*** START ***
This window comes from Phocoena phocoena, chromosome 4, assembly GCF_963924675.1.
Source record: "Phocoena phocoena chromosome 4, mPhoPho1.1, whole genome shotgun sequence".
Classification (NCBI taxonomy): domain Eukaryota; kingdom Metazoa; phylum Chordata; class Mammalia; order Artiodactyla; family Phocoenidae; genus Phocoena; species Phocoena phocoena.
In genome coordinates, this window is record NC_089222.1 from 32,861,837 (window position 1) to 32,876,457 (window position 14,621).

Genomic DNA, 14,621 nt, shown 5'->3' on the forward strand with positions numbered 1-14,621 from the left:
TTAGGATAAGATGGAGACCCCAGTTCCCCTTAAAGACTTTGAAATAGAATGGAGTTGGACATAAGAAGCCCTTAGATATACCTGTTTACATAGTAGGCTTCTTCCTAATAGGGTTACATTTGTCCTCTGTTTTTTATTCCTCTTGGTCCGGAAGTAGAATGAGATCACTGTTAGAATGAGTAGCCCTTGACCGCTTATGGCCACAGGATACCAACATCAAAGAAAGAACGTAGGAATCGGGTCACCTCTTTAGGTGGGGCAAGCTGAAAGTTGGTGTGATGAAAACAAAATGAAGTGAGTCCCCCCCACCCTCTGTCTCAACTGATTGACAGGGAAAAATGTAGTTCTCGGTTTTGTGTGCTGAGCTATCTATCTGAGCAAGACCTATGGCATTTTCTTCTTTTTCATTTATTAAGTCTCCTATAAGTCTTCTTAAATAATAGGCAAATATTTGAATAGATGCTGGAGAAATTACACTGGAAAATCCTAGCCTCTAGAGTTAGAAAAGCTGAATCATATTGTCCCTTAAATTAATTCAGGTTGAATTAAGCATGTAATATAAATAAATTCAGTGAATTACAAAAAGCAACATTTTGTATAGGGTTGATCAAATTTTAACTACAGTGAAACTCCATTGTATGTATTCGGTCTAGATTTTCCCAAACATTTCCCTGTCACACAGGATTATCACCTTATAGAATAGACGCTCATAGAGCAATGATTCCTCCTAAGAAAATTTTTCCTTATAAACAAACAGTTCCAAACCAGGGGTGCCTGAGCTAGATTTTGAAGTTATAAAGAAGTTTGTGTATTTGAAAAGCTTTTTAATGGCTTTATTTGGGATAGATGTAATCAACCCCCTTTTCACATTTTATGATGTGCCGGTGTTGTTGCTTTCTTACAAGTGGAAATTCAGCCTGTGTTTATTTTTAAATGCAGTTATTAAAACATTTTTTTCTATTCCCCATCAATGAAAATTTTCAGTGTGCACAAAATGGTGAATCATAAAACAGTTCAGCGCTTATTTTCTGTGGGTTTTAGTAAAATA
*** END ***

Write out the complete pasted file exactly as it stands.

This window comes from Phocoena phocoena, chromosome 4, assembly GCF_963924675.1.
Source record: "Phocoena phocoena chromosome 4, mPhoPho1.1, whole genome shotgun sequence".
Classification (NCBI taxonomy): domain Eukaryota; kingdom Metazoa; phylum Chordata; class Mammalia; order Artiodactyla; family Phocoenidae; genus Phocoena; species Phocoena phocoena.
In genome coordinates, this window is record NC_089222.1 from 32,861,837 (window position 1) to 32,876,457 (window position 14,621).

Genomic DNA, 14,621 nt, shown 5'->3' on the forward strand with positions numbered 1-14,621 from the left:
TTAGGATAAGATGGAGACCCCAGTTCCCCTTAAAGACTTTGAAATAGAATGGAGTTGGACATAAGAAGCCCTTAGATATACCTGTTTACATAGTAGGCTTCTTCCTAATAGGGTTACATTTGTCCTCTGTTTTTTATTCCTCTTGGTCCGGAAGTAGAATGAGATCACTGTTAGAATGAGTAGCCCTTGACCGCTTATGGCCACAGGATACCAACATCAAAGAAAGAACGTAGGAATCGGGTCACCTCTTTAGGTGGGGCAAGCTGAAAGTTGGTGTGATGAAAACAAAATGAAGTGAGTCCCCCCCACCCTCTGTCTCAACTGATTGACAGGGAAAAATGTAGTTCTCGGTTTTGTGTGCTGAGCTATCTATCTGAGCAAGACCTATGGCATTTTCTTCTTTTTCATTTATTAAGTCTCCTATAAGTCTTCTTAAATAATAGGCAAATATTTGAATAGATGCTGGAGAAATTACACTGGAAAATCCTAGCCTCTAGAGTTAGAAAAGCTGAATCATATTGTCCCTTAAATTAATTCAGGTTGAATTAAGCATGTAATATAAATAAATTCAGTGAATTACAAAAAGCAACATTTTGTATAGGGTTGATCAAATTTTAACTACAGTGAAACTCCATTGTATGTATTCGGTCTAGATTTTCCCAAACATTTCCCTGTCACACAGGATTATCACCTTATAGAATAGACGCTCATAGAGCAATGATTCCTCCTAAGAAAATTTTTCCTTATAAACAAACAGTTCCAAACCAGGGGTGCCTGAGCTAGATTTTGAAGTTATAAAGAAGTTTGTGTATTTGAAAAGCTTTTTAATGGCTTTATTTGGGATAGATGTAATCAACCCCCTTTTCACATTTTATGATGTGCCGGTGTTGTTGCTTTCTTACAAGTGGAAATTCAGCCTGTGTTTATTTTTAAATGCAGTTATTAAAACATTTTTTTCTATTCCCCATCAATGAAAATTTTCAGTGTGCACAAAATGGTGAATCATAAAACAGTTCAGCGCTTATTTTCTGTGGGTTTTAGTAAAATA